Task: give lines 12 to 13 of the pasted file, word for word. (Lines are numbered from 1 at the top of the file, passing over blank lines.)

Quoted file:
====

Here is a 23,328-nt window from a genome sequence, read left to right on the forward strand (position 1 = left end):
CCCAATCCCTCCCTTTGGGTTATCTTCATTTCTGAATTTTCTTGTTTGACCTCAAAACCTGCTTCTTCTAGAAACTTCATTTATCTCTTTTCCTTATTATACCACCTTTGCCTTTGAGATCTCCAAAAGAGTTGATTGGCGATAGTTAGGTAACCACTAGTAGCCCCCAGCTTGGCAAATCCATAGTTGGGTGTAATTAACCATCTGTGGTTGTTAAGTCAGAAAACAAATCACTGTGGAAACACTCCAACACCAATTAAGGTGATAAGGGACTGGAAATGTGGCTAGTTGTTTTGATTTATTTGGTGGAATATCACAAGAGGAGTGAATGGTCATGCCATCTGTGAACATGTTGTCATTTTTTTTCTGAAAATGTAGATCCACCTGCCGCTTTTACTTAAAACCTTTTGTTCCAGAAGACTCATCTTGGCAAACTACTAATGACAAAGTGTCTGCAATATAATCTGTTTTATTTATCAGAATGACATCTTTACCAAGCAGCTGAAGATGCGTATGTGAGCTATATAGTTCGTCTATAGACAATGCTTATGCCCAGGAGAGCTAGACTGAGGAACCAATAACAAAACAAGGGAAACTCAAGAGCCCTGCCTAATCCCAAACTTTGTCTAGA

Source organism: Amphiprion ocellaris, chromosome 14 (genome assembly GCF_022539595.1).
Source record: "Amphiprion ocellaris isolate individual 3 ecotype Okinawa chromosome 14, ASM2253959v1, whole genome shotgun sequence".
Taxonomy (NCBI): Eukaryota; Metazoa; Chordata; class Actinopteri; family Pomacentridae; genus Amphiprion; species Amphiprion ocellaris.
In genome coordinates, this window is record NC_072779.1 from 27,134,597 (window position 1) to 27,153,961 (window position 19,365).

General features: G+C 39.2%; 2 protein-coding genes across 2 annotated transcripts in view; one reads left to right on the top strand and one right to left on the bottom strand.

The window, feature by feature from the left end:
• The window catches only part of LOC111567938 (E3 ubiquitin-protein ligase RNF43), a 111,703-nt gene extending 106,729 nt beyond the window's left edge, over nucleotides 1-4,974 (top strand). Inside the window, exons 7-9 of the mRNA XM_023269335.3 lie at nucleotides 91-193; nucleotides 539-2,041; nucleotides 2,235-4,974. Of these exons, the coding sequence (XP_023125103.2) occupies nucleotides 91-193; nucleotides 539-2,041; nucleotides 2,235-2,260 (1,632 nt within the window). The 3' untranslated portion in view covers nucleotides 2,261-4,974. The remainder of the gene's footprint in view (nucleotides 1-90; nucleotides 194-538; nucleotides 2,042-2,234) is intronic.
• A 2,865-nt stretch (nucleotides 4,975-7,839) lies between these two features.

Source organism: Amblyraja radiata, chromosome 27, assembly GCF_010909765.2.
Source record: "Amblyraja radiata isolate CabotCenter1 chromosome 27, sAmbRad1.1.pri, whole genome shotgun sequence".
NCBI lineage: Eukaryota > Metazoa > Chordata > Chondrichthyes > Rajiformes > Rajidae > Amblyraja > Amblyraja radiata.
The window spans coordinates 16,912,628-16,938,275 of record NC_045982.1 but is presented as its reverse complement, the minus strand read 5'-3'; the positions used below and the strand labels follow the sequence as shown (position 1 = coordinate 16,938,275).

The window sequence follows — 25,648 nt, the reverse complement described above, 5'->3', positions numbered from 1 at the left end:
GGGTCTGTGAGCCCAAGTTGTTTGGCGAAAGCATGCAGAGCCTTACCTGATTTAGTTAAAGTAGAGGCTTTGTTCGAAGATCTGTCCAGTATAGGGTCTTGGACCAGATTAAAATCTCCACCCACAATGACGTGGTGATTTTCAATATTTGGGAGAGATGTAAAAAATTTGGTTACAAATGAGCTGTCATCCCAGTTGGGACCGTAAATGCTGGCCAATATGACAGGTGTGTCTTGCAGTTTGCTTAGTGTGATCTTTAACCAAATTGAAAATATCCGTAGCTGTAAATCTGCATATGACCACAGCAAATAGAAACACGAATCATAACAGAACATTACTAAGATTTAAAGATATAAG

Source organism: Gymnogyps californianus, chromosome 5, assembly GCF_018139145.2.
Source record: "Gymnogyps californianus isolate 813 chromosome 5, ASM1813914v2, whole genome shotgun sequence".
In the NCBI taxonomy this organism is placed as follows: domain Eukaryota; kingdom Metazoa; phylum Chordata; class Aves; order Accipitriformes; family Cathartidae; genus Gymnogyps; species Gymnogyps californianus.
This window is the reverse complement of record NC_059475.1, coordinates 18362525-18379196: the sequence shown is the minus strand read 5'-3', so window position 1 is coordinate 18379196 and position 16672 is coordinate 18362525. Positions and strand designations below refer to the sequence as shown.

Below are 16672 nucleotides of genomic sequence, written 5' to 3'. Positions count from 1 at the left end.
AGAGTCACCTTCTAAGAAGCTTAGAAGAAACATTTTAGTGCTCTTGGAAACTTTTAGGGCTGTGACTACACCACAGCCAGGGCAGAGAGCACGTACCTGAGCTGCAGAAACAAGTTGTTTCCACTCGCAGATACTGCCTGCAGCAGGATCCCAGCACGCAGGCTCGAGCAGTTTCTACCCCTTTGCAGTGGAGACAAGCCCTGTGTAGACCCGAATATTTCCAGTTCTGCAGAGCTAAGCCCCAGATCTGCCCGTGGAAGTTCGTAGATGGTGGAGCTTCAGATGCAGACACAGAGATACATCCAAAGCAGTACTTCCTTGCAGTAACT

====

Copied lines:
Source record: "Amblyraja radiata isolate CabotCenter1 chromosome 27, sAmbRad1.1.pri, whole genome shotgun sequence".
NCBI lineage: Eukaryota > Metazoa > Chordata > Chondrichthyes > Rajiformes > Rajidae > Amblyraja > Amblyraja radiata.